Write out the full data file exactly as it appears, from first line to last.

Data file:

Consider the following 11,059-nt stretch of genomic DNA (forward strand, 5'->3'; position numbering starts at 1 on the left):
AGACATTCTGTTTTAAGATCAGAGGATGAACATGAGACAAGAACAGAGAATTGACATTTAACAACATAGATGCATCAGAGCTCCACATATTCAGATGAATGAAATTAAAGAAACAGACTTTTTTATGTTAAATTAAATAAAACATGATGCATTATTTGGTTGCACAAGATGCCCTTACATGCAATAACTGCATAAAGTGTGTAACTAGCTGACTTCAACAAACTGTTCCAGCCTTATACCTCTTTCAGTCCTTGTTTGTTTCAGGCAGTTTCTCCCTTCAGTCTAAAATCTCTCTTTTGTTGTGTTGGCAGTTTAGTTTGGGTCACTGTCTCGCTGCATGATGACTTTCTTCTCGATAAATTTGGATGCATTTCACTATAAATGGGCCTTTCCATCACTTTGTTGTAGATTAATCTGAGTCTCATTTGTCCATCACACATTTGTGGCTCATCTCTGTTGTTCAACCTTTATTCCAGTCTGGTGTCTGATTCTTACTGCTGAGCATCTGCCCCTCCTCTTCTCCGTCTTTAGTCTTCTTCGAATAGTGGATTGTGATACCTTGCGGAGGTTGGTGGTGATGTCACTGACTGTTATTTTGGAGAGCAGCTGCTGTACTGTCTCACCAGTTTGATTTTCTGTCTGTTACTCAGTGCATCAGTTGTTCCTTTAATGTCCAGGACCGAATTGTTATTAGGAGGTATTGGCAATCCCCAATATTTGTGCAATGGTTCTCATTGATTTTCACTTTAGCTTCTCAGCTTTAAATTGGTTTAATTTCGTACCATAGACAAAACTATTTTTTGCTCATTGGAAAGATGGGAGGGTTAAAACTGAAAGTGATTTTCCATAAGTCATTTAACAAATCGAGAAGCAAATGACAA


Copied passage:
Consider the following 11,059-nt stretch of genomic DNA (forward strand, 5'->3'; position numbering starts at 1 on the left):
AGACATTCTGTTTTAAGATCAGAGGATGAACATGAGACAAGAACAGAGAATTGACATTTAACAACATAGATGCATCAGAGCTCCACATATTCAGATGAATGAAATTAAAGAAACAGACTTTTTTATGTTAAATTAAATAAAACATGATGCATTATTTGGTTGCACAAGATGCCCTTACATGCAATAACTGCATAAAGTGTGTAACTAGCTGACTTCAACAAACTGTTCCAGCCTTATACCTCTTTCAGTCCTTGTTTGTTTCAGGCAGTTTCTCCCTTCAGTCTAAAATCTCTCTTTTGTTGTGTTGGCAGTTTAGTTTGGGTCACTGTCTCGCTGCATGATGACTTTCTTCTCGATAAATTTGGATGCATTTCACTATAAATGGGCCTTTCCATCACTTTGTTGTAGATTAATCTGAGTCTCATTTGTCCATCACACATTTGTGGCTCATCTCTGTTGTTCAACCTTTATTCCAGTCTGGTGTCTGATTCTTACTGCTGAGCATCTGCCCCTCCTCTTCTCCGTCTTTAGTCTTCTTCGAATAGTGGATTGTGATACCTTGCGGAGGTTGGTGGTGATGTCACTGACTGTTATTTTGGAGAGCAGCTGCTGTACTGTCTCACCAGTTTGATTTTCTGTCTGTTACTCAGTGCATCAGTTGTTCCTTTAATGTCCAGGACCGAATTGTTATTAGGAGGTATTGGCAATCCCCAATATTTGTGCAATGGTTCTCATTGATTTTCACTTTAGCTTCTCAGCTTTAAATTGGTTTAATTTCGTACCATAGACAAAACTATTTTTTGCTCATTGGAAAGATGGGAGGGTTAAAACTGAAAGTGATTTTCCATAAGTCATTTAACAAATCGAGAAGCAAATGACAA